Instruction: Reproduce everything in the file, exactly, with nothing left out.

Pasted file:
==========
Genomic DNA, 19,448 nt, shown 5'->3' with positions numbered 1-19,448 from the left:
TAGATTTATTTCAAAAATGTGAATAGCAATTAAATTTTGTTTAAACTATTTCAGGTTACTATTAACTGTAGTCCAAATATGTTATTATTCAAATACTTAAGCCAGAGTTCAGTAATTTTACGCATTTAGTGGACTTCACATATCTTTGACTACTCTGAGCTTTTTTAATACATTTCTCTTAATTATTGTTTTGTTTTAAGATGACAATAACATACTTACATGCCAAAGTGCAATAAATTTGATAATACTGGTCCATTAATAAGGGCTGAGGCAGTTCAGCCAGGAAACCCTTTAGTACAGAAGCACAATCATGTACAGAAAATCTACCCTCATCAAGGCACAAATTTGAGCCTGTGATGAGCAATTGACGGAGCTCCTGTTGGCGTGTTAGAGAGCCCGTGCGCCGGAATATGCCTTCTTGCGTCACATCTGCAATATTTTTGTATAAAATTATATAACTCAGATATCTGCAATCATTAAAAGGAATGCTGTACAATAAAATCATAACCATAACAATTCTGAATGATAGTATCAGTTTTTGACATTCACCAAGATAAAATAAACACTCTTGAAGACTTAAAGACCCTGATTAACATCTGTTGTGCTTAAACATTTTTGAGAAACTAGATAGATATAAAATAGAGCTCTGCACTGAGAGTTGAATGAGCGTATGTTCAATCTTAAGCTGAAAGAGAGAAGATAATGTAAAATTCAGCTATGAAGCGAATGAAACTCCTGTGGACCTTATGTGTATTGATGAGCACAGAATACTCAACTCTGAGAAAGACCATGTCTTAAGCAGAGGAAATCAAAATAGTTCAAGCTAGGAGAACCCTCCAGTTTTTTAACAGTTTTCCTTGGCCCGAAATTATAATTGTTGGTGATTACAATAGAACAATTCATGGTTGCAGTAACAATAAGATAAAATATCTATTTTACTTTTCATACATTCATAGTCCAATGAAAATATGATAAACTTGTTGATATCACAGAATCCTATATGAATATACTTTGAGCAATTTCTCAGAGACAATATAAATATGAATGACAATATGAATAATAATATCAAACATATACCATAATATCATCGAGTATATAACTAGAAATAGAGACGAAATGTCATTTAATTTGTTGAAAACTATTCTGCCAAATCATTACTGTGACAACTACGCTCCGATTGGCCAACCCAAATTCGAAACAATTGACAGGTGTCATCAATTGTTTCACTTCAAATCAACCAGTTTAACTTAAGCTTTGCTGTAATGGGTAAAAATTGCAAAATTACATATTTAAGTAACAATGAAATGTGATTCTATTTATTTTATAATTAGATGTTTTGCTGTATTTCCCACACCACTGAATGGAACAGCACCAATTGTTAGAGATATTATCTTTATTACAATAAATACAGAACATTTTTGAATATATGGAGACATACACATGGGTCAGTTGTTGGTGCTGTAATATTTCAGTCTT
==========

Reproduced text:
Genomic DNA, 19,448 nt, shown 5'->3' with positions numbered 1-19,448 from the left:
TAGATTTATTTCAAAAATGTGAATAGCAATTAAATTTTGTTTAAACTATTTCAGGTTACTATTAACTGTAGTCCAAATATGTTATTATTCAAATACTTAAGCCAGAGTTCAGTAATTTTACGCATTTAGTGGACTTCACATATCTTTGACTACTCTGAGCTTTTTTAATACATTTCTCTTAATTATTGTTTTGTTTTAAGATGACAATAACATACTTACATGCCAAAGTGCAATAAATTTGATAATACTGGTCCATTAATAAGGGCTGAGGCAGTTCAGCCAGGAAACCCTTTAGTACAGAAGCACAATCATGTACAGAAAATCTACCCTCATCAAGGCACAAATTTGAGCCTGTGATGAGCAATTGACGGAGCTCCTGTTGGCGTGTTAGAGAGCCCGTGCGCCGGAATATGCCTTCTTGCGTCACATCTGCAATATTTTTGTATAAAATTATATAACTCAGATATCTGCAATCATTAAAAGGAATGCTGTACAATAAAATCATAACCATAACAATTCTGAATGATAGTATCAGTTTTTGACATTCACCAAGATAAAATAAACACTCTTGAAGACTTAAAGACCCTGATTAACATCTGTTGTGCTTAAACATTTTTGAGAAACTAGATAGATATAAAATAGAGCTCTGCACTGAGAGTTGAATGAGCGTATGTTCAATCTTAAGCTGAAAGAGAGAAGATAATGTAAAATTCAGCTATGAAGCGAATGAAACTCCTGTGGACCTTATGTGTATTGATGAGCACAGAATACTCAACTCTGAGAAAGACCATGTCTTAAGCAGAGGAAATCAAAATAGTTCAAGCTAGGAGAACCCTCCAGTTTTTTAACAGTTTTCCTTGGCCCGAAATTATAATTGTTGGTGATTACAATAGAACAATTCATGGTTGCAGTAACAATAAGATAAAATATCTATTTTACTTTTCATACATTCATAGTCCAATGAAAATATGATAAACTTGTTGATATCACAGAATCCTATATGAATATACTTTGAGCAATTTCTCAGAGACAATATAAATATGAATGACAATATGAATAATAATATCAAACATATACCATAATATCATCGAGTATATAACTAGAAATAGAGACGAAATGTCATTTAATTTGTTGAAAACTATTCTGCCAAATCATTACTGTGACAACTACGCTCCGATTGGCCAACCCAAATTCGAAACAATTGACAGGTGTCATCAATTGTTTCACTTCAAATCAACCAGTTTAACTTAAGCTTTGCTGTAATGGGTAAAAATTGCAAAATTACATATTTAAGTAACAATGAAATGTGATTCTATTTATTTTATAATTAGATGTTTTGCTGTATTTCCCACACCACTGAATGGAACAGCACCAATTGTTAGAGATATTATCTTTATTACAATAAATACAGAACATTTTTGAATATATGGAGACATACACATGGGTCAGTTGTTGGTGCTGTAATATTTCAGTCTT